June 8, 2009
Efficiency, credit spur geothermal systems' popularity
By Malavika Jagannathan
Installing energy-efficient appliances and systems can help homeowners with short-term tax breaks and long-term energy savings.
The American Recovery and Reinvestment Act of 2009 — the stimulus bill signed into law by President Barack Obama — included a number of changes to the energy-efficiency tax credits. Federal tax credits for energy-efficiency improvements have been raised from 10 percent to 30 percent, plus a maximum credit of $1,500 for improvements done in 2009 and 2010. Caps on tax credits for installing efficient windows and furnaces have been eliminated.
"The 30 percent tax credit has promoted some definite interest with geothermal," said Mike Alf, sales and business manager for Van's Refrigeration in Oneida. The company installs between 50 and 60 geothermal systems each year in both new and existing homes.
Geothermal systems use the earth's warmer temperatures to extract and distribute heat through homes using a system of tubes. The initial cost of the system — often more expensive than conventional heating and cooling systems — can be mitigated by the 30 percent tax credit. The result: an almost immediate savings in energy costs.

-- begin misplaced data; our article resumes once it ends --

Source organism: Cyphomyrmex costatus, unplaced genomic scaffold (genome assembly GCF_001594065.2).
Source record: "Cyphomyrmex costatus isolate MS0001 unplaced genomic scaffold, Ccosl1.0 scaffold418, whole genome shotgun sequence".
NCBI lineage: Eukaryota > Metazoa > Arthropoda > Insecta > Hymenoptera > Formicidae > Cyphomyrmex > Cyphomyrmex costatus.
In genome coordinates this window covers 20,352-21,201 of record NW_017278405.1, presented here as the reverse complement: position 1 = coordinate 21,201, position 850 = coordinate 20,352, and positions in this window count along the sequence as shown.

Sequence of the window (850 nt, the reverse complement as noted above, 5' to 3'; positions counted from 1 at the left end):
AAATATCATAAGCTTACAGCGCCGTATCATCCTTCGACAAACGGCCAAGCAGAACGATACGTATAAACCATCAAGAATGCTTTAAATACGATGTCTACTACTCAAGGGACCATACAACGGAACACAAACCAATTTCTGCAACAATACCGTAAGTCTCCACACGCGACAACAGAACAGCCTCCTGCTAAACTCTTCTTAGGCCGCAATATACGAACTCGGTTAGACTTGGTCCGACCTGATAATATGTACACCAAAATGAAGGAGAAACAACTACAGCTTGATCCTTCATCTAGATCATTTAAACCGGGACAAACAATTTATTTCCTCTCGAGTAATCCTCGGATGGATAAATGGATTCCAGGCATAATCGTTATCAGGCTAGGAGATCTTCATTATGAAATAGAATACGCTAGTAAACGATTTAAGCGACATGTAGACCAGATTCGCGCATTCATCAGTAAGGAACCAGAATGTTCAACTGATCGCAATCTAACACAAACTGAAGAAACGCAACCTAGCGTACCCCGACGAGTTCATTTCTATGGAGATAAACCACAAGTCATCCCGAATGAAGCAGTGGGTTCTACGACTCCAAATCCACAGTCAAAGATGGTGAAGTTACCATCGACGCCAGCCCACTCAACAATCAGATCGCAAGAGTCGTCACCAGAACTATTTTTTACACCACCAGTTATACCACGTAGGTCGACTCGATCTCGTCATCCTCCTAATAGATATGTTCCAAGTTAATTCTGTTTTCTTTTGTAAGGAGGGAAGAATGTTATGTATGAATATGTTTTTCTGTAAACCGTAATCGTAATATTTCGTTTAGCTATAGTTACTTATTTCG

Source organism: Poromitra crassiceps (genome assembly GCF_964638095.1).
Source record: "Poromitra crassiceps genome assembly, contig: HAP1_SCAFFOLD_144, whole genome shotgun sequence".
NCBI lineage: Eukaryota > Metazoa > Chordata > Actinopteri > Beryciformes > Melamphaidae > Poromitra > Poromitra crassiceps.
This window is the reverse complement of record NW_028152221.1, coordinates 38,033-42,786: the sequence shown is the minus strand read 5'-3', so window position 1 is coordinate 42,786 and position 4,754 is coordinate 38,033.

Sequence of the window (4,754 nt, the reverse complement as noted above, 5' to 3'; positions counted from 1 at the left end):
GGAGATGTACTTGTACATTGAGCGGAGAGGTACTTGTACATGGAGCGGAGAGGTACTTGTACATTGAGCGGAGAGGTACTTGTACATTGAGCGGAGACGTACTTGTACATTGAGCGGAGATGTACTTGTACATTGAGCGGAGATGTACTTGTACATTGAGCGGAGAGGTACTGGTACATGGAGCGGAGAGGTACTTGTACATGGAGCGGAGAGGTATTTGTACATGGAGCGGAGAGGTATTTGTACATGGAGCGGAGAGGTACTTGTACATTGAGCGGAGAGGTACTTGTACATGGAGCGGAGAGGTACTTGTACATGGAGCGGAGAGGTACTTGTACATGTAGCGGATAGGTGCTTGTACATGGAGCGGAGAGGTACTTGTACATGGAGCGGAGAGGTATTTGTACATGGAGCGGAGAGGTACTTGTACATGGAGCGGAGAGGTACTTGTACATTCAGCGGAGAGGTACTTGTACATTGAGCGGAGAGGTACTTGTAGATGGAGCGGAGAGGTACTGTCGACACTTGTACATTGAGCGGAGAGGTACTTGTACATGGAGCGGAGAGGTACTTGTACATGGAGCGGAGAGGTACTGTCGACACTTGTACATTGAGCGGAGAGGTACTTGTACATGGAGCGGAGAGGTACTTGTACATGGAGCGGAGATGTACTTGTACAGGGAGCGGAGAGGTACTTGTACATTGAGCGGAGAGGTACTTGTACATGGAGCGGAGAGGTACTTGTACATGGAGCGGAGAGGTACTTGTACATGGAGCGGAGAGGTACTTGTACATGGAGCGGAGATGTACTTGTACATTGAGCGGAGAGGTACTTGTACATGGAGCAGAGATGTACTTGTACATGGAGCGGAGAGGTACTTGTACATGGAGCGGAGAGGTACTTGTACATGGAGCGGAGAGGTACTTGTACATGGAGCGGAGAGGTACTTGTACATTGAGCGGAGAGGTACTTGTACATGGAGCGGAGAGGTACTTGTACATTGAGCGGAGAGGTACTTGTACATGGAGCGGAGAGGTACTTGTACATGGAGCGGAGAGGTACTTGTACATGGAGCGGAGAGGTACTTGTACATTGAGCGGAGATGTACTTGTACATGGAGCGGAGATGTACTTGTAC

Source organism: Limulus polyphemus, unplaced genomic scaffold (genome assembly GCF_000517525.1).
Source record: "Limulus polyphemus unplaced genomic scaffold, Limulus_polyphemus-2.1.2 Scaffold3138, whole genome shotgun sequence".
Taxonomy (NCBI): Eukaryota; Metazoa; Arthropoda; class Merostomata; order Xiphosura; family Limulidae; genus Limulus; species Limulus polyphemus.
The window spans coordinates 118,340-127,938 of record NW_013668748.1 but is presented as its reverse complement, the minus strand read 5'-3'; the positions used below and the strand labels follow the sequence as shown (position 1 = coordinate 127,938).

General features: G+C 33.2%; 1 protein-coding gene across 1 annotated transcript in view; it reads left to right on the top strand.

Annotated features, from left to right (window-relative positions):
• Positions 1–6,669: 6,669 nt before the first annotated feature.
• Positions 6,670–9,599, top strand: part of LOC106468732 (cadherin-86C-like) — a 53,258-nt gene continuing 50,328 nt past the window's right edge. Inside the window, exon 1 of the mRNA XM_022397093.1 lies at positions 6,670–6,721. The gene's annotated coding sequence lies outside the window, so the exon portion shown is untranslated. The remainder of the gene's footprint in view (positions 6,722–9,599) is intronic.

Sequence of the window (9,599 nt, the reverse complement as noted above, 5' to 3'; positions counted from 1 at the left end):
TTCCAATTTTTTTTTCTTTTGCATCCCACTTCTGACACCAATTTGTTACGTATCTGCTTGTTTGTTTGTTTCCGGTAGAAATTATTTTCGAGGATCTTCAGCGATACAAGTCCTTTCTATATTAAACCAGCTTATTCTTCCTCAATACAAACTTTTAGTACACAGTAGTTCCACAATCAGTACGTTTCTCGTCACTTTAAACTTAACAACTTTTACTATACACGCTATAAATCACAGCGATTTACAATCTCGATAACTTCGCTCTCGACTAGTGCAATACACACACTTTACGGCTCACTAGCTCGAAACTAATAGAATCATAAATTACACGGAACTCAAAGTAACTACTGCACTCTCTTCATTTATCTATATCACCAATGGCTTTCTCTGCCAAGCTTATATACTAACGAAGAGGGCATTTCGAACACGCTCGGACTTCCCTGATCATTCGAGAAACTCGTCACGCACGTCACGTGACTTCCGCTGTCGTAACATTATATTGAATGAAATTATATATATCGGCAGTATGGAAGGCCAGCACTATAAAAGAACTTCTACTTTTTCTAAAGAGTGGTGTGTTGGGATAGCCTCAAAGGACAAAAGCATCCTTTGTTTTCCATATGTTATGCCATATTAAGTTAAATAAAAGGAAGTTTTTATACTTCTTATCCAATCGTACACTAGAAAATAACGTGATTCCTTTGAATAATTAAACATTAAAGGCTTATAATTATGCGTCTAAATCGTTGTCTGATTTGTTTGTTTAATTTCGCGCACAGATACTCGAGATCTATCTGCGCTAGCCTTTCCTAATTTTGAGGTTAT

"When we do an economic analysis, usually we're seeing a return of investment between 16 and 40 percent," Alf said.
Geothermal systems are 50 to 70 percent more efficient than most heating systems and 20 to 40 percent more efficient than air conditioners, according to the International Ground Source Heat Pump Association.
In addition to the tax break on annual taxes, residents also could be eligible for certain cash back rewards for installing certain types of heating and cooling systems.
But a complete overhaul of a home or installation of a new system isn't necessary to make some cutbacks on energy costs.
Debbie Lindgren, who runs workshops as part of her company Sun House Solar to help people live in self-sufficient homes, said homeowners can take simple steps to cut back on energy costs and that some of those steps might even qualify for financial help.
"When you're replacing your appliances, you should look at the Energy Star Web site and look at what the appliances are rated," Lindgren said. It also covers computers, printers and even smaller appliances.
Using a surge protector in every room of her home has helped cut back on energy costs by $20 to $30 per month, Lindgren said.
"Every house is different (and) everyone's lifestyle is different," Lindgren said. "People can do things to help themselves."
As a first step, she suggests getting an energy audit by a professional consultant, which can highlight the ways a home is losing energy and show how to be more energy efficient.
Source: Focus on Energy